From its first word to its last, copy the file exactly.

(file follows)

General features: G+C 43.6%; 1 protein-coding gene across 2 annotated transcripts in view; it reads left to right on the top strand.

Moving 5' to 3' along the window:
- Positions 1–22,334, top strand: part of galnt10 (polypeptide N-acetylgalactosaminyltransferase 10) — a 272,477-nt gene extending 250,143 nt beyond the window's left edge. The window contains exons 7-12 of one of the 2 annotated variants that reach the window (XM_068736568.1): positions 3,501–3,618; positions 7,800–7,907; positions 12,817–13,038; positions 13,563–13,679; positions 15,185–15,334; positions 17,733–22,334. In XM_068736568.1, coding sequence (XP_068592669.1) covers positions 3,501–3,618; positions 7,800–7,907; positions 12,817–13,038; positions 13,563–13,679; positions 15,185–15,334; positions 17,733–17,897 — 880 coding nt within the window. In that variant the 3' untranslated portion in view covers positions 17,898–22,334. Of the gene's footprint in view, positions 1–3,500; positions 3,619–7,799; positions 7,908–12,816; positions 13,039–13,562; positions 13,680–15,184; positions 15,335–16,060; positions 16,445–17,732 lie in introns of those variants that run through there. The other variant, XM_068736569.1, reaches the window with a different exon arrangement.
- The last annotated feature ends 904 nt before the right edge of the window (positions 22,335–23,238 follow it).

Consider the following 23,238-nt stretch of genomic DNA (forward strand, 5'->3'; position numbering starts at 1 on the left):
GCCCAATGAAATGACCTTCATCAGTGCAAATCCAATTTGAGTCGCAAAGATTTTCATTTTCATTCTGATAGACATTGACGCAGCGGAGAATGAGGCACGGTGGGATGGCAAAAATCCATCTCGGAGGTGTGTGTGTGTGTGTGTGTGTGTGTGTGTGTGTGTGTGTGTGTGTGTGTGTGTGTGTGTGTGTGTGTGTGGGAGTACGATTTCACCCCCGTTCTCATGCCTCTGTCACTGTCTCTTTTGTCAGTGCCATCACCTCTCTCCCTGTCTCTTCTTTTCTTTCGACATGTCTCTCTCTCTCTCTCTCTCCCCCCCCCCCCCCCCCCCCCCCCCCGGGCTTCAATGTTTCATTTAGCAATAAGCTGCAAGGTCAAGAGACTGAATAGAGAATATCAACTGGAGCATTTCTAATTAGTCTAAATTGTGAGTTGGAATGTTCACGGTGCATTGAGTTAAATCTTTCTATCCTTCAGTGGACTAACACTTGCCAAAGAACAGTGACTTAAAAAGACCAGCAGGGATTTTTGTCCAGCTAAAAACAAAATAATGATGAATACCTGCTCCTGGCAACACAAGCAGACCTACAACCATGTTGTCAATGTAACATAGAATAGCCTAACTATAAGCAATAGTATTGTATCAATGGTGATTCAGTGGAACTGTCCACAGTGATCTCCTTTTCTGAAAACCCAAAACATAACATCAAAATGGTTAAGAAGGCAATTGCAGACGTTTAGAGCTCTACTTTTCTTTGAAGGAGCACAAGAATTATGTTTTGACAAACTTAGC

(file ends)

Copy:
General features: G+C 43.6%; 1 protein-coding gene across 2 annotated transcripts in view; it reads left to right on the top strand.

Moving 5' to 3' along the window:
- Positions 1–22,334, top strand: part of galnt10 (polypeptide N-acetylgalactosaminyltransferase 10) — a 272,477-nt gene extending 250,143 nt beyond the window's left edge. The window contains exons 7-12 of one of the 2 annotated variants that reach the window (XM_068736568.1): positions 3,501–3,618; positions 7,800–7,907; positions 12,817–13,038; positions 13,563–13,679; positions 15,185–15,334; positions 17,733–22,334. In XM_068736568.1, coding sequence (XP_068592669.1) covers positions 3,501–3,618; positions 7,800–7,907; positions 12,817–13,038; positions 13,563–13,679; positions 15,185–15,334; positions 17,733–17,897 — 880 coding nt within the window. In that variant the 3' untranslated portion in view covers positions 17,898–22,334. Of the gene's footprint in view, positions 1–3,500; positions 3,619–7,799; positions 7,908–12,816; positions 13,039–13,562; positions 13,680–15,184; positions 15,335–16,060; positions 16,445–17,732 lie in introns of those variants that run through there. The other variant, XM_068736569.1, reaches the window with a different exon arrangement.
- The last annotated feature ends 904 nt before the right edge of the window (positions 22,335–23,238 follow it).

Consider the following 23,238-nt stretch of genomic DNA (forward strand, 5'->3'; position numbering starts at 1 on the left):
GCCCAATGAAATGACCTTCATCAGTGCAAATCCAATTTGAGTCGCAAAGATTTTCATTTTCATTCTGATAGACATTGACGCAGCGGAGAATGAGGCACGGTGGGATGGCAAAAATCCATCTCGGAGGTGTGTGTGTGTGTGTGTGTGTGTGTGTGTGTGTGTGTGTGTGTGTGTGTGTGTGTGTGTGTGTGTGTGTGGGAGTACGATTTCACCCCCGTTCTCATGCCTCTGTCACTGTCTCTTTTGTCAGTGCCATCACCTCTCTCCCTGTCTCTTCTTTTCTTTCGACATGTCTCTCTCTCTCTCTCTCTCCCCCCCCCCCCCCCCCCCCCCCCCCGGGCTTCAATGTTTCATTTAGCAATAAGCTGCAAGGTCAAGAGACTGAATAGAGAATATCAACTGGAGCATTTCTAATTAGTCTAAATTGTGAGTTGGAATGTTCACGGTGCATTGAGTTAAATCTTTCTATCCTTCAGTGGACTAACACTTGCCAAAGAACAGTGACTTAAAAAGACCAGCAGGGATTTTTGTCCAGCTAAAAACAAAATAATGATGAATACCTGCTCCTGGCAACACAAGCAGACCTACAACCATGTTGTCAATGTAACATAGAATAGCCTAACTATAAGCAATAGTATTGTATCAATGGTGATTCAGTGGAACTGTCCACAGTGATCTCCTTTTCTGAAAACCCAAAACATAACATCAAAATGGTTAAGAAGGCAATTGCAGACGTTTAGAGCTCTACTTTTCTTTGAAGGAGCACAAGAATTATGTTTTGACAAACTTAGC